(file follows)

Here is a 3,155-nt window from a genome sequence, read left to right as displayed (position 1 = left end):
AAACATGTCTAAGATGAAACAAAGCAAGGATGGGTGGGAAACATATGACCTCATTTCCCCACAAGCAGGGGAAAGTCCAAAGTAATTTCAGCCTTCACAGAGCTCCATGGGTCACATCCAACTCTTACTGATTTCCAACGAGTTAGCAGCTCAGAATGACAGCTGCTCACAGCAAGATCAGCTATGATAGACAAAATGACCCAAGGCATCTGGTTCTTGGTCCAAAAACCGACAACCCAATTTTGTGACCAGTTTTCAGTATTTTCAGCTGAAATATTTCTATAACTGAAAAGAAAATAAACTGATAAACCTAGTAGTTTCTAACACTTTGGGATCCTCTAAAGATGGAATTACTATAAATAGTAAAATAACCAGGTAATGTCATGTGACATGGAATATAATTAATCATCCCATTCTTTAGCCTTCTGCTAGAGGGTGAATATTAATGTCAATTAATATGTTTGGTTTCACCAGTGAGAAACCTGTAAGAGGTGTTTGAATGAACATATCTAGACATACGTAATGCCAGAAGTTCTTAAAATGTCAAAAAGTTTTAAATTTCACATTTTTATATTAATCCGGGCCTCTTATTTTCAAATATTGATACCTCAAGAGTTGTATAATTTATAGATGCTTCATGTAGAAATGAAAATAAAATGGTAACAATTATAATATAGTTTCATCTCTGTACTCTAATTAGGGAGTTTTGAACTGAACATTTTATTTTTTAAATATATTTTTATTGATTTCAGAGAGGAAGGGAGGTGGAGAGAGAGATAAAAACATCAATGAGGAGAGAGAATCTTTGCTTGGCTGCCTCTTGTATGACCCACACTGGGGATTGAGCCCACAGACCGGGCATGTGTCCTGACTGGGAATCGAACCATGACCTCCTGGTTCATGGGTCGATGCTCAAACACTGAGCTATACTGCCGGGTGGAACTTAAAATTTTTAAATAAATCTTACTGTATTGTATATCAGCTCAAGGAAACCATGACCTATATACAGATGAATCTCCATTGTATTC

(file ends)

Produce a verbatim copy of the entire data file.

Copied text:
Here is a 3,155-nt window from a genome sequence, read left to right as displayed (position 1 = left end):
AAACATGTCTAAGATGAAACAAAGCAAGGATGGGTGGGAAACATATGACCTCATTTCCCCACAAGCAGGGGAAAGTCCAAAGTAATTTCAGCCTTCACAGAGCTCCATGGGTCACATCCAACTCTTACTGATTTCCAACGAGTTAGCAGCTCAGAATGACAGCTGCTCACAGCAAGATCAGCTATGATAGACAAAATGACCCAAGGCATCTGGTTCTTGGTCCAAAAACCGACAACCCAATTTTGTGACCAGTTTTCAGTATTTTCAGCTGAAATATTTCTATAACTGAAAAGAAAATAAACTGATAAACCTAGTAGTTTCTAACACTTTGGGATCCTCTAAAGATGGAATTACTATAAATAGTAAAATAACCAGGTAATGTCATGTGACATGGAATATAATTAATCATCCCATTCTTTAGCCTTCTGCTAGAGGGTGAATATTAATGTCAATTAATATGTTTGGTTTCACCAGTGAGAAACCTGTAAGAGGTGTTTGAATGAACATATCTAGACATACGTAATGCCAGAAGTTCTTAAAATGTCAAAAAGTTTTAAATTTCACATTTTTATATTAATCCGGGCCTCTTATTTTCAAATATTGATACCTCAAGAGTTGTATAATTTATAGATGCTTCATGTAGAAATGAAAATAAAATGGTAACAATTATAATATAGTTTCATCTCTGTACTCTAATTAGGGAGTTTTGAACTGAACATTTTATTTTTTAAATATATTTTTATTGATTTCAGAGAGGAAGGGAGGTGGAGAGAGAGATAAAAACATCAATGAGGAGAGAGAATCTTTGCTTGGCTGCCTCTTGTATGACCCACACTGGGGATTGAGCCCACAGACCGGGCATGTGTCCTGACTGGGAATCGAACCATGACCTCCTGGTTCATGGGTCGATGCTCAAACACTGAGCTATACTGCCGGGTGGAACTTAAAATTTTTAAATAAATCTTACTGTATTGTATATCAGCTCAAGGAAACCATGACCTATATACAGATGAATCTCCATTGTATTC